Five Sony camera issues people don’t often mention
While there are photographers switching to Sony from other brands, we’ve also witnessed some major issues with Sony mirrorless cameras. We’ve heard a lot about the “star eater” and overheating. But Max Yuryev focuses on five problems people don’t mention so often, yet they can be pretty annoying. He focuses mainly on issues that affect video shooters but adds two extra problems Sony photographers might encounter.
Don’t get it wrong. Sony makes incredible cameras, and here is our top Sony camera guide, but still, that does not mean they are without issues.
Max starts the video with the issues that could bother photographers: speed of dual card slots and size of RAW files.
1. Dual card slots aren’t the same speed
The first problem Max points out is that dual card slots in Sony a9 and a7R III aren’t the same speed. If you’re doing a backup recording, this means you’ll have to wait twice longer for the buffer to clear up.
2. Single RAW size
Sony doesn’t offer a medium or small RAW size. So, if you shoot with a high-resolution camera, you’re forced to shoot the largest possible RAW files.
As for the problems for video shooters, they affect Max the most because he’s a video shooter himself. Here are the major issues he talks about in the video:
1. Clip info
When you’re flipping through video clips to see which one to select, you get a kind of a film reel icons that don’t show what the framing was and what the shots look like. You also don’t see the clip length. So, you need to start playing each video to be able to see the length, which is annoying and wastes some of your time.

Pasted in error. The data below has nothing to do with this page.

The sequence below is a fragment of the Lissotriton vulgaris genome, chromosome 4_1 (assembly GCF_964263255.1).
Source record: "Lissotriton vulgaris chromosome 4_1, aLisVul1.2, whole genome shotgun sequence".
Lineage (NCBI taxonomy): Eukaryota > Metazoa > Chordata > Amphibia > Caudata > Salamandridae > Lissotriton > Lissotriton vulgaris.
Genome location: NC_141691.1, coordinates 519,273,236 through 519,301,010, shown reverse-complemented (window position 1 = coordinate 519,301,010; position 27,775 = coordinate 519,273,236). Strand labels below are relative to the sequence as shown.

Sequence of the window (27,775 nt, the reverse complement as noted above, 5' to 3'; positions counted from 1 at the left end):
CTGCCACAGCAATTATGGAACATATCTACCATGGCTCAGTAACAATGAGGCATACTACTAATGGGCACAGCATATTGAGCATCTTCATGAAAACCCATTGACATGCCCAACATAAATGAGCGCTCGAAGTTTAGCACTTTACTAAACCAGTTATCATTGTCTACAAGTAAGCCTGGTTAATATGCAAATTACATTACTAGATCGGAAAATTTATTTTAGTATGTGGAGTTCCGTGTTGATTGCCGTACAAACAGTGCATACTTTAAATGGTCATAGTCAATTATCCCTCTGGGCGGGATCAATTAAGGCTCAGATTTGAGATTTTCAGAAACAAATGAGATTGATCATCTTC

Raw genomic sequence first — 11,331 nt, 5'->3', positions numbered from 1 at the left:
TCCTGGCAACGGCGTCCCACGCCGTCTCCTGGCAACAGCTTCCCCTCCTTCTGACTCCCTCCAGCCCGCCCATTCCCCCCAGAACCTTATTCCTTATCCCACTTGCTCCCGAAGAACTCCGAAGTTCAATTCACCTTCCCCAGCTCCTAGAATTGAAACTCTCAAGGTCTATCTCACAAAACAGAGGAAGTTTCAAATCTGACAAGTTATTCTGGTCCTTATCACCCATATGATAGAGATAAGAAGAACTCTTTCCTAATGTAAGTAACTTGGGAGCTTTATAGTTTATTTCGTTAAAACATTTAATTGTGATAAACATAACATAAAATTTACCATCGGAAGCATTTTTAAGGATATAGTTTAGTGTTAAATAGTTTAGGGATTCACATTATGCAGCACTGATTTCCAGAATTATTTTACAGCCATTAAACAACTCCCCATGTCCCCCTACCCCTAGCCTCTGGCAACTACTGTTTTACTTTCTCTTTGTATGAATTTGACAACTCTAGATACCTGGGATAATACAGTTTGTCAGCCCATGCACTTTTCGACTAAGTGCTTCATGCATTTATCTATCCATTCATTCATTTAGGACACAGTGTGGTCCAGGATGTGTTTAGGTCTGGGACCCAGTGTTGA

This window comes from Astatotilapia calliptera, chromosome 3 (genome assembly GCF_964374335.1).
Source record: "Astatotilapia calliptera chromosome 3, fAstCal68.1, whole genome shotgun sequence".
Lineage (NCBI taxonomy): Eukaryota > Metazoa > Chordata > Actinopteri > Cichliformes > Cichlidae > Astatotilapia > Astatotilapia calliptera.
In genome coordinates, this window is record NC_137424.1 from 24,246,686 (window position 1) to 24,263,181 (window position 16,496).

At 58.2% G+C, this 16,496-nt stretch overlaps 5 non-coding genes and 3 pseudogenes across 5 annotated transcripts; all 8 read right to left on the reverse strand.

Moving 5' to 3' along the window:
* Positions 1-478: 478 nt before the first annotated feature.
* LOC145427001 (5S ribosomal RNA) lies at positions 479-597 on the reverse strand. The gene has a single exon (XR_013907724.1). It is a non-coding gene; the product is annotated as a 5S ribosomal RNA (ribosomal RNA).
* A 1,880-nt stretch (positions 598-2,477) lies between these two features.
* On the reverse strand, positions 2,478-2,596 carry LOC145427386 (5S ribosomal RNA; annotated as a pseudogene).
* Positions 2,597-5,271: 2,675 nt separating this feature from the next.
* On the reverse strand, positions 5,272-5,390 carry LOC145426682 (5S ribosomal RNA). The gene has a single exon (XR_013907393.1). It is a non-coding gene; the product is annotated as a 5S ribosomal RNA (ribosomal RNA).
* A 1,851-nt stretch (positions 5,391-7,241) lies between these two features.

2. Lack of AF–Single
We’ve seen before that Sony does a great job with Eye AF. However, Max points out Sony cameras don’t offer the AF-Single feature. You need to select the AF-C, wait for the camera to lock in focus, and then switch to Manual focus.
3. Display quality
When you’re in the video mode and want to focus manually. When you’re in the video mode, the output you see on the LCD screen is quite soft. Because of this, it can be difficult to tell when you get the focus right. Max says this has been improved in newer camera models, but it’s still not ideal.
4. External monitor
The fourth issue Max mentions is using an external monitor when you’re shooting in 4K. Newer Sony cameras have the touchscreen LCD screen that lets you tap on the subject and the camera will focus on it smoothly and accurately. However, when you shoot in 4K with an external monitor, as soon as you hit the Record button, you don’t get to see the image in the camera’s LCD screen any longer.
5. Clip titles
Lastly, Max mentions an issue that isn’t a big deal, but it can still be annoying. Whenever you insert a new SD card into the camera, it resets the numbering. So, for example, if you shoot weddings and use multiple cards, you’ll end up having several videos with the same name that were shot at different times.
Personally, I have no experience with shooting Sony cameras, and I rarely shoot video. So I wouldn’t know how annoying these issues are for Sony video shooters. But those of you who use these cameras for videos and stills, do these problems seriously annoy you, or you just see them as minor nuisances?
Dunja Djudjic is a multi-talented artist based in Novi Sad, Serbia. With 15 years of experience as a photographer, she specializes in capturing the beauty of nature, travel, and fine art. In addition to her photography, Dunja also expresses her creativity through writing, embroidery, and jewelry making.